Sure, it's slightly pointless, but at least it's honest, because EGO is what this car is all about.

Each of those settings also changes the Aventador S's lush and wondrous Kombi dash screens (the Lamborghini-styled version of owner Audi's Virtual Cockpit), offering race-car like giant tachometers and even a graphic that shows you which way your wheels are pointing. Not that you'll have time to look at it when exploring your car's 350km/h top speed.

What are the key stats for the engine and transmission?  7/10

Let's start with the bad news, which is that the all-new seven-speed ISR (Independent Shifting Rods) gearbox that was supposed to fix the old-tech lurchiness of the Aventador's driveline is still so far off the pace of modern, dual-clutch transmissions that it's mildly embarrassing.

Change gear at speed in this vicious V12 and you're in for a kind of stop-motion, Wallace and Gromit experience. There's no doubt you can feel the aggression of the shifts, but they do remind you of a long-past time when upshifts meant a short break between rushes of acceleration, rather than the seamless shove you now get from a Ferrari (or even a Golf GTI).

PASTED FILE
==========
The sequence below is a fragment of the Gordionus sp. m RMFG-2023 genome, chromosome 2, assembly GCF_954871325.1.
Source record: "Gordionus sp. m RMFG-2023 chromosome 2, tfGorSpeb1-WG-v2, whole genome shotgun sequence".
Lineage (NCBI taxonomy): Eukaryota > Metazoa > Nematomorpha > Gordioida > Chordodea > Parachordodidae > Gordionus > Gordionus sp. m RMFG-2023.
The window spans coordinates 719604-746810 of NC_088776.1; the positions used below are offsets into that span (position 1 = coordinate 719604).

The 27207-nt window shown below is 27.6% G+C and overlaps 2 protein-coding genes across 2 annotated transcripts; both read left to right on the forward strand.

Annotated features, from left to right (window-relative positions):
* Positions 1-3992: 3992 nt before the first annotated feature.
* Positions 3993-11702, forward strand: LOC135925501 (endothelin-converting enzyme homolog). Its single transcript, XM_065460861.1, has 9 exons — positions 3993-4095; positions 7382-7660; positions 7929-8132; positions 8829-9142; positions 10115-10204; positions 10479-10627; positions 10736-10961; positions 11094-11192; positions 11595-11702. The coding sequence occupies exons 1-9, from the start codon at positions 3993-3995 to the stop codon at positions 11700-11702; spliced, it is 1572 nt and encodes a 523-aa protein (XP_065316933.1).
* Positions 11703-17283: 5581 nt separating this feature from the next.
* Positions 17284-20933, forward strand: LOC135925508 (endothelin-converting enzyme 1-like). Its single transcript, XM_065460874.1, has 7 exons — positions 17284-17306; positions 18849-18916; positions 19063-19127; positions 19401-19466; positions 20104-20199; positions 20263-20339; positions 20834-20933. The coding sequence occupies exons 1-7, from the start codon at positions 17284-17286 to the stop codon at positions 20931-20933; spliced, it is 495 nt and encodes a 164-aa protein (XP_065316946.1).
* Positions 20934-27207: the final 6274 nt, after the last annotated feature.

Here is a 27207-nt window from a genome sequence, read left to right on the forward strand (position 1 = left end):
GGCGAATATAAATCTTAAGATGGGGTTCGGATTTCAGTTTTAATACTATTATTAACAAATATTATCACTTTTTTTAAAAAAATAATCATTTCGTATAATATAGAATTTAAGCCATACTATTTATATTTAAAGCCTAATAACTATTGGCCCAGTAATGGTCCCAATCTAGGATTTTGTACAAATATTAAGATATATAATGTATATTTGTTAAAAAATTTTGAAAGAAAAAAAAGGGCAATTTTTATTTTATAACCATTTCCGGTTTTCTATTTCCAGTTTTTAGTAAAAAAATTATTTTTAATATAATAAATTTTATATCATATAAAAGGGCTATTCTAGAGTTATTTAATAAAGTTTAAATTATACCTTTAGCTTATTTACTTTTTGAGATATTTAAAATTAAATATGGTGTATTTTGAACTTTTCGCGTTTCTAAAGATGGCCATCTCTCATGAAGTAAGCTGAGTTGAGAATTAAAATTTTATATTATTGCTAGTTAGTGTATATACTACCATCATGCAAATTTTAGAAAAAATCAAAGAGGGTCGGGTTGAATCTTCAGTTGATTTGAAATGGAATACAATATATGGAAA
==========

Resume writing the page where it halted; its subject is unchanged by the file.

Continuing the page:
Your gear changes can be so violent that they knock the breath out of you, but it could be argued that this merely suits the personality of the car, which in turn reflects the absurdity of its manic engine.

Power has, somehow, been raised by 30kW to an astronomical 544kW at a deafening and ballistic 8400rpm. Lamborghini says the new tune gives even more torque at higher revs, but its maximum figure of 690Nm is actually less than Ferrari's V8-powered 488, which has 760Nm.